Joe Biden has no influence at all on Hamas, but quite a bit on Israel. It follows that he might have the political muscle to force a ceasefire on the latter. So any such development might well be one-sided, with Hamas continuing to fire rockets into Israel. Even if didn’t, it would be able to regroup, recover – and plan further bloody massacres like those of October 7.
Some of those organising Saturday’s pro-Palestinian march in London have links to Hamas and others don’t. Some of those who will join it support Hamas and others won’t – the latter representing the majority, I believe, though there’s no way of knowing. But whatever their take, the march’s proclaimed goal would be useful to Hamas. How can those marching help to bring it about?
After all, Saturday’s event will not move Israel’s Government. Nor America’s. Nor ours: the Government is relatively immune from Islamist and far left constituency pressure; and Conservative backbenchers are mostly supportive of Israel. Ministers also have the support of the Opposition – so far.
And it is here that the march’s organisers, and those who support the Palestinian cause, believe they have an opportunity. If they can mobilise the party’s emphatic pro-Palestine sympathies, spook enough Labour backbenchers, force votes in the Commons, compel more front-bench resignations and threaten Labour with a revived Respect, they may be able to compel Sir Keir Starmer to change course.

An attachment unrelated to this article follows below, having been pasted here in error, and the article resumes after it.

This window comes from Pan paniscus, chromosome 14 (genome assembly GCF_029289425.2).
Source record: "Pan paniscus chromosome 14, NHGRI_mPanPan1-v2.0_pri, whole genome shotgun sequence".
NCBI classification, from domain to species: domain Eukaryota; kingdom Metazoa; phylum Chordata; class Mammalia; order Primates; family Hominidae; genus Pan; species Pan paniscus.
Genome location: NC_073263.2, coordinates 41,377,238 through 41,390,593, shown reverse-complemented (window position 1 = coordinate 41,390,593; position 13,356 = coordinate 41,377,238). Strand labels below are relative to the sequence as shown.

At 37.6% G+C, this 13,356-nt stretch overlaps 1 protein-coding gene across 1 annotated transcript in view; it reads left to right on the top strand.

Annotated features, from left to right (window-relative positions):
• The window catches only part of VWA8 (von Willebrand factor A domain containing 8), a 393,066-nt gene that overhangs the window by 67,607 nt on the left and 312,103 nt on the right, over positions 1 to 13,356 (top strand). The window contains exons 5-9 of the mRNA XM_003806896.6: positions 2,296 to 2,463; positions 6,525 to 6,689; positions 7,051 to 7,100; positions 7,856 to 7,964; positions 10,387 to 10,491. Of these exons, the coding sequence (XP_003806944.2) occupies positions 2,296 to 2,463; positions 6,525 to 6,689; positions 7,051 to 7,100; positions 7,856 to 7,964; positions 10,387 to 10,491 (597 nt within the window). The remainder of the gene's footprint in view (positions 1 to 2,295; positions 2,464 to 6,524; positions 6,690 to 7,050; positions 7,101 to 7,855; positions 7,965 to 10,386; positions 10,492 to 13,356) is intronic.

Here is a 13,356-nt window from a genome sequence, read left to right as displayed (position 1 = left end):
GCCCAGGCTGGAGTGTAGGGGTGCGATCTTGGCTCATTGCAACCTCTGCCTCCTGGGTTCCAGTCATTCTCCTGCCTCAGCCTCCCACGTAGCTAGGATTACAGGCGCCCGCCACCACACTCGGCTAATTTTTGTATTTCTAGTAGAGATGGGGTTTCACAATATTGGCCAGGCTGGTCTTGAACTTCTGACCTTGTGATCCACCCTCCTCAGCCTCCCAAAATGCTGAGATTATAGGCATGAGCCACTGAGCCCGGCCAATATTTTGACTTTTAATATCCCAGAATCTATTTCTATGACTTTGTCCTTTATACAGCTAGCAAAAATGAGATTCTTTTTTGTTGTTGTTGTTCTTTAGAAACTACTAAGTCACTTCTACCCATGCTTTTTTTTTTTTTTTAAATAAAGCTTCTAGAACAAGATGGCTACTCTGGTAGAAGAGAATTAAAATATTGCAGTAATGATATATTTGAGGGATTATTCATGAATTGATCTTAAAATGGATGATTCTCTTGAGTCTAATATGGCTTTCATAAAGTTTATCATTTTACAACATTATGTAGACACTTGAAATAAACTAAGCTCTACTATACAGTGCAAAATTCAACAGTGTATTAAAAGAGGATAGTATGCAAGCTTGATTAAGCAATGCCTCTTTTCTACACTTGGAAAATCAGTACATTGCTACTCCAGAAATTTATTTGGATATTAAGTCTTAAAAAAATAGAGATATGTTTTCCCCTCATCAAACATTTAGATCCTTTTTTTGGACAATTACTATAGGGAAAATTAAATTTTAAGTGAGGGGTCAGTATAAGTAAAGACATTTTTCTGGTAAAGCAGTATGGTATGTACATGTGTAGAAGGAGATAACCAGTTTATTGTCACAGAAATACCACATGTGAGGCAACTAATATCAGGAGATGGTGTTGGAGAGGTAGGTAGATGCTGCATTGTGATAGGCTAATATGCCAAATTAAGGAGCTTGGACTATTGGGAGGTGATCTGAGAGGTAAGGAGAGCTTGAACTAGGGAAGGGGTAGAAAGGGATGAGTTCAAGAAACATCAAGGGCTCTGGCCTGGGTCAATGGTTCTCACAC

Were that to happen, Rishi Sunak would no longer command a consensus, and the terms of political trade would consequently change. Pressure on the Government to back a ceasefire would mount. My purpose is not to weigh the likelihood or otherwise of such developments, but to think through the likely consequence of the march organisers’ aim on the protests themselves, both authorised and unauthorised.